Output of file : CHASE.DOC contained in archive : CHASE.ZIP

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## CHASE ##
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Chase is an old computer game for one player. It is sometimes
known as "Robots". Versions have been published in the old
"Creative Computing" magazine, which attributed the original
version to Mac Oglesby, with later modifications by Bill Cotter
and Arnold Loveridge. The rules and format for this DOS version
are based on my remembrance of the look and feel of a version
distributed as a freebie with the Xenix operating system, with a

RULES

The player controls a man represented by '&', in the playing
field. A number of robots, each represented by 'R', move towards
the man by the shortest possible path. If one of them touches
the man, the man explodes and the game is over. However if two
or more robots touch each other, they explode, leaving a hole
represented by '#'. A robot which falls in the hole also
explodes. The goal of the game is to maneuver the man in such a
way that all of the robots are destroyed.

The game begins with 5 robots. When all 5 are destroyed, 10 new
ones appear. When they are destroyed, 15 new ones appear, and so
on. Each round begins with 5 more robots than in the last round.

A player can move using the number keys, as indicated in the
upper right number display on the screen. You must turn NumLock
ON to use the IBM PC number pad. Other available commands are:

Space = 5 = Stand still on this spot for this round.

T = Teleport to some random location on the screen. If a
robot happens to be there, or at an adjacent position,
the man will be destroyed.

L = Last stand. Stay at the current position until the
round is over. Useful when the robots are all doomed at
their current positions.

B = Trigger a bomb, destroying all robots immediately
adjacent to the man's current position. Holes are left
alone.

The player starts out with some number of bombs and gets more
after each round. It is possible to teleport as many times as
desired, but the number of bombs is limited.

The number of bombs with which which a player starts, and the
number added on each turn, can be varied by using a command line
argument. By default, a player starts with one bomb and one is
added on each turn. If it is desired to play with some other
number, up to 5, the game can be invoked with a number after the
"chase" command, e.g.:

chase 1 = Play with one bomb added per turn (default).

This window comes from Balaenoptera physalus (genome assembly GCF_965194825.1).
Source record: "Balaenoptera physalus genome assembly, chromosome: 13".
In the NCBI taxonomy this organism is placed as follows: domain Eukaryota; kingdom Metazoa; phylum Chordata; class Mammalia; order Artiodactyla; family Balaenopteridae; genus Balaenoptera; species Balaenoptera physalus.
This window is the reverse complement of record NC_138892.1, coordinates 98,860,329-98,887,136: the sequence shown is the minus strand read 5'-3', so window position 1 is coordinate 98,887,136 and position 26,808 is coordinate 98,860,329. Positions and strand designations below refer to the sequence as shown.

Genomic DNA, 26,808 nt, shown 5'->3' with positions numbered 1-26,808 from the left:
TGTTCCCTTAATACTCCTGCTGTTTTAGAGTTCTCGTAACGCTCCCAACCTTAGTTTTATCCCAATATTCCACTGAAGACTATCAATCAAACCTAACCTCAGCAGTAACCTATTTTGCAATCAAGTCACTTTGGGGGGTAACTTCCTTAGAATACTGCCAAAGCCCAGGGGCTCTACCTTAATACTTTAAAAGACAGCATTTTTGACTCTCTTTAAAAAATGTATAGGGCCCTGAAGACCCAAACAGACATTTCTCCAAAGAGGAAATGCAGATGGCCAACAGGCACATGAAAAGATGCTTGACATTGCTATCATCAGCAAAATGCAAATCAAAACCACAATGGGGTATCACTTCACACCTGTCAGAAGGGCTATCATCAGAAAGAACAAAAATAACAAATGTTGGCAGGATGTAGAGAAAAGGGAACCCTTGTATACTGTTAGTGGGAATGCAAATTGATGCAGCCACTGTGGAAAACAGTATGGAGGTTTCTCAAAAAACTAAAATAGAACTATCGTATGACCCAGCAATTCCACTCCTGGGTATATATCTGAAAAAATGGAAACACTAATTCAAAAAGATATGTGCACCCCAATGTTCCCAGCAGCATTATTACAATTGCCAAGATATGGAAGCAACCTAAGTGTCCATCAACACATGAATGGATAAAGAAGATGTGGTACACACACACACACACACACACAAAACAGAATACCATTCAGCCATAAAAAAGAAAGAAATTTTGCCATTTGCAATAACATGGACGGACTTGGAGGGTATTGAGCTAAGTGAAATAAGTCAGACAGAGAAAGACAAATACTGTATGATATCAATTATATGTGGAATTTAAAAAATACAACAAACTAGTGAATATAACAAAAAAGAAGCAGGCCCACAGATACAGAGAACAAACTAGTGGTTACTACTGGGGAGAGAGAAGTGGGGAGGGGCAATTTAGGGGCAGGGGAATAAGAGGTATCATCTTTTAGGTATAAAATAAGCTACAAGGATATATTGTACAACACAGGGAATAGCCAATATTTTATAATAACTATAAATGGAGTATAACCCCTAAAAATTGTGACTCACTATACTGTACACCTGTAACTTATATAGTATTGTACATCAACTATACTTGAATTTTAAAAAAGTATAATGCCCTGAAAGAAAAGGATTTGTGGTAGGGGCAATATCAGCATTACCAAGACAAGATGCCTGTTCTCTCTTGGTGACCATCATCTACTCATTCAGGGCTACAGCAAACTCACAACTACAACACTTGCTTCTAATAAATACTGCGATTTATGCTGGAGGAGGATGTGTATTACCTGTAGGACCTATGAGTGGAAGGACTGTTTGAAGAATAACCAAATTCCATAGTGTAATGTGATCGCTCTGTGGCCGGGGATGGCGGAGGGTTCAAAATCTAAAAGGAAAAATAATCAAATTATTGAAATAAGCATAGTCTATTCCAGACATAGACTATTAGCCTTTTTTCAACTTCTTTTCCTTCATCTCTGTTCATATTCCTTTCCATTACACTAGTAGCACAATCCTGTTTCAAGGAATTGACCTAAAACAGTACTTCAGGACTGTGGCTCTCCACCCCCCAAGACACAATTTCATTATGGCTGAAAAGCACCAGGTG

chase 2 = Add 2 bombs per turn.
...
chase 5 = Add 5 bombs per turn.

In the early stages of the game, teleporting is generally
successful. Most of the screen is clear and the chance of
landing next to a robot is small. It is usually best to save
bombs until later stages. By the eighth or ninth round, the
screen becomes very crowded and teleporting becomes increasingly
dangerous.

Luck plays a role every time the player teleports. However with
experience, one can learn to maneuver through some very complex
situations with minimal use of the Teleport and Bomb commands.
Scores over 1,500 points have been achieved using a single bomb
per round. The internal limits in the program are set at 1,000
robots simultaneously on screen, requiring a score above 100,000
points to reach.

The ten highest scores are saved with the players' names in the
file "CHASEx.DAT", where x = 1..5, indicating the number of bombs
with which the player played. This keeps scores for different
levels of play separate. The .dat file is created in whatever
directory is used to play the game.

Chase is configured to handle a maximum of 1,000 robots on
screen. If the user reaches the point where all 1,000 have been
destroyed (it can be done), then the game will be over.

* * *

This version of CHASE was written in Turbo C++ 1.0, partly as an
exercise to learn the C++ language. The program is copyrighted
by its author but is hereby contributed to the public domain. It
may be freely distributed.

Alan Meyer
AM Systems, Inc.
7438 Rockridge Rd.
Baltimore, MD 21208

### 3 Responses to “Category : A Collection of Games for DOS and WindowsArchive   : CHASE.ZIPFilename : CHASE.DOC”

1. Very nice! Thank you for this wonderful archive. I wonder why I found it only now. Long live the BBS file archives!

2. This is so awesome! 😀 I’d be cool if you could download an entire archive of this at once, though.

3. But one thing that puzzles me is the “mtswslnkmcjklsdlsbdmMICROSOFT” string. There is an article about it here. It is definitely worth a read: http://www.os2museum.com/wp/mtswslnk/